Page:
...and its importance in the life of Catholics, and all Christians. I have been making programmes celebrating the traditional feasts and seasons of the Church for some while now, but there is always more to explore. I am set to make a new series, which you'll be able to watch on EWTN in due course. At a time when our culture is impoverished and children are fed a diet of TV soaps and computer games, families and schools and parish communities are doing a service to humanity in fostering community activities and genuine local traditions that mark the great events of the Christian year and can be shared by everyone.
I was particularly struck this year by being asked - along with other parishioners - to bring along the palm cross from last year's Palm Sunday, to be burned to make ashes for Ash Wednesday. Of course I knew that this is how the ashes are made, but it was made so much more significant by actually bringing my palms along. And I can't have been the only parishioner to bring along quite a few, accumulated over the years - some had been used as bookmarks (one in a Catechism, another in a biography of JPII), two or three had been tucked up behind a picture or crucifix and simply become a fixture...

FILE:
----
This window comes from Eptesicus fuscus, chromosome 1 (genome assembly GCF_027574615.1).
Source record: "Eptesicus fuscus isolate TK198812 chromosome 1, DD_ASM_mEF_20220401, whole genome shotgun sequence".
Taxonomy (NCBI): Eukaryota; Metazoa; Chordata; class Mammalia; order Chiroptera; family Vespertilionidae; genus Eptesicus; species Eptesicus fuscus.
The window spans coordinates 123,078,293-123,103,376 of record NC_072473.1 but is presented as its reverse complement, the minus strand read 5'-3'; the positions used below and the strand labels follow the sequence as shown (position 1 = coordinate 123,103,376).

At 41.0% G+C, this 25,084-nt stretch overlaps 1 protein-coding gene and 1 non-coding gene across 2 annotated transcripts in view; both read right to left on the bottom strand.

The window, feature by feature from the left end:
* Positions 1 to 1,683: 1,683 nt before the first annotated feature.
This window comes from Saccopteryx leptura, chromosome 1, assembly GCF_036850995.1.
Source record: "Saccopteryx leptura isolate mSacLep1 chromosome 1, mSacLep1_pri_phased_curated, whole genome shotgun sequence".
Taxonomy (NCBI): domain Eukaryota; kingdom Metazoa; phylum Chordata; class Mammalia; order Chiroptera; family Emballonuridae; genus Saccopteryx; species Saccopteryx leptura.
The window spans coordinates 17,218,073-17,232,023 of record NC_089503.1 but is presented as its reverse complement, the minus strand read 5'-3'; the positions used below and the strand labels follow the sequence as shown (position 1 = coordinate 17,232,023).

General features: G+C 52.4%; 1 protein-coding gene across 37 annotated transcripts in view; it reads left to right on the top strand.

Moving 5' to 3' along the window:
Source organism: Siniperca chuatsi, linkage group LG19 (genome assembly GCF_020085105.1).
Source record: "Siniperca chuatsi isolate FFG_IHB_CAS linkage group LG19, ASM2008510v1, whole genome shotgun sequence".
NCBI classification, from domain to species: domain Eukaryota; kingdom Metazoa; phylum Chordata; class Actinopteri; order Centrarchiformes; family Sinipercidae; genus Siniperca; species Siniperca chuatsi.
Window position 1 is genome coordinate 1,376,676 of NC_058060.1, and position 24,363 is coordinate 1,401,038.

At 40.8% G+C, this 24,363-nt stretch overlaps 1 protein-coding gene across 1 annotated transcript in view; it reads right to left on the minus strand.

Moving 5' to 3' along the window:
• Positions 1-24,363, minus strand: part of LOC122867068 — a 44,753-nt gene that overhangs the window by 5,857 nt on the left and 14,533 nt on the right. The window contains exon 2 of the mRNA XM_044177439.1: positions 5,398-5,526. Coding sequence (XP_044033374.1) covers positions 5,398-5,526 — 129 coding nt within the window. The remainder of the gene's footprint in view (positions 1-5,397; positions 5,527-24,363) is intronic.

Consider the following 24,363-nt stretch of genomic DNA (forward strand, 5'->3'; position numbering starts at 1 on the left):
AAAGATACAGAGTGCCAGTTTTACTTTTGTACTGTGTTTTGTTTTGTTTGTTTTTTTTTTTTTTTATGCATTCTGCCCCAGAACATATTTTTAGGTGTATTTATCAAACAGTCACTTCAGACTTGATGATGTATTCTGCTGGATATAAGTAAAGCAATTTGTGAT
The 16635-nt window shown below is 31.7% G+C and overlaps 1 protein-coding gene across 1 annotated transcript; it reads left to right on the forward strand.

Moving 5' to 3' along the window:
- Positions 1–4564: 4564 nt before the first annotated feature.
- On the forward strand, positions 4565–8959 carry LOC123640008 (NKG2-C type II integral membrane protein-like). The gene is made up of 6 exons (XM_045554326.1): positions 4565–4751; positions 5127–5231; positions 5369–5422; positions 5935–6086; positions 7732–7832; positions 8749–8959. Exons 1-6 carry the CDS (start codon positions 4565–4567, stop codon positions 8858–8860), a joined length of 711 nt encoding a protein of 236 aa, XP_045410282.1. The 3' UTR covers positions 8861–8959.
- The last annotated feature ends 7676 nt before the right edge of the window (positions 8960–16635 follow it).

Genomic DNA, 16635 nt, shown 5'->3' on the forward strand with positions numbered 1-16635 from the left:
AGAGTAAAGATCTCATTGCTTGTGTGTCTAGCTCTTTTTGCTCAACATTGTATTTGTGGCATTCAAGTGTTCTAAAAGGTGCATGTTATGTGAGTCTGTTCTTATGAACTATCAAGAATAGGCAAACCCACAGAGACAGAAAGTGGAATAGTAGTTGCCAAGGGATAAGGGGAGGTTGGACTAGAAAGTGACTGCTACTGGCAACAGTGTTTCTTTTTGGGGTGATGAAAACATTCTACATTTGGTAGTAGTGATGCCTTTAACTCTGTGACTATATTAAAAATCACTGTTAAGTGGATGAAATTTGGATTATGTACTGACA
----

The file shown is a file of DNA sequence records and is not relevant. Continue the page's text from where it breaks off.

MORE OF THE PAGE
Some priests go to their Catholic primary school to show the children how the ashes are made: children enjoy the drama of a brazier in the playground and being able to bring along their own palm crosses to burn.
Another important part of Lent is Laetare Sunday, Mothering Sunday. It's NOT just a commercial invention called "Mothers' Day" and its origins are much MUCH older than the 19th century: it irritates me when people repeat the silly idea that it was invented to give servant-girls a day off. It all dates back much longer than that: why did girls want to go home on that particular day? What are its links with Lent, Christian motherhood, springtime, and the dignity of women? (If you want the answers, you should read my book...)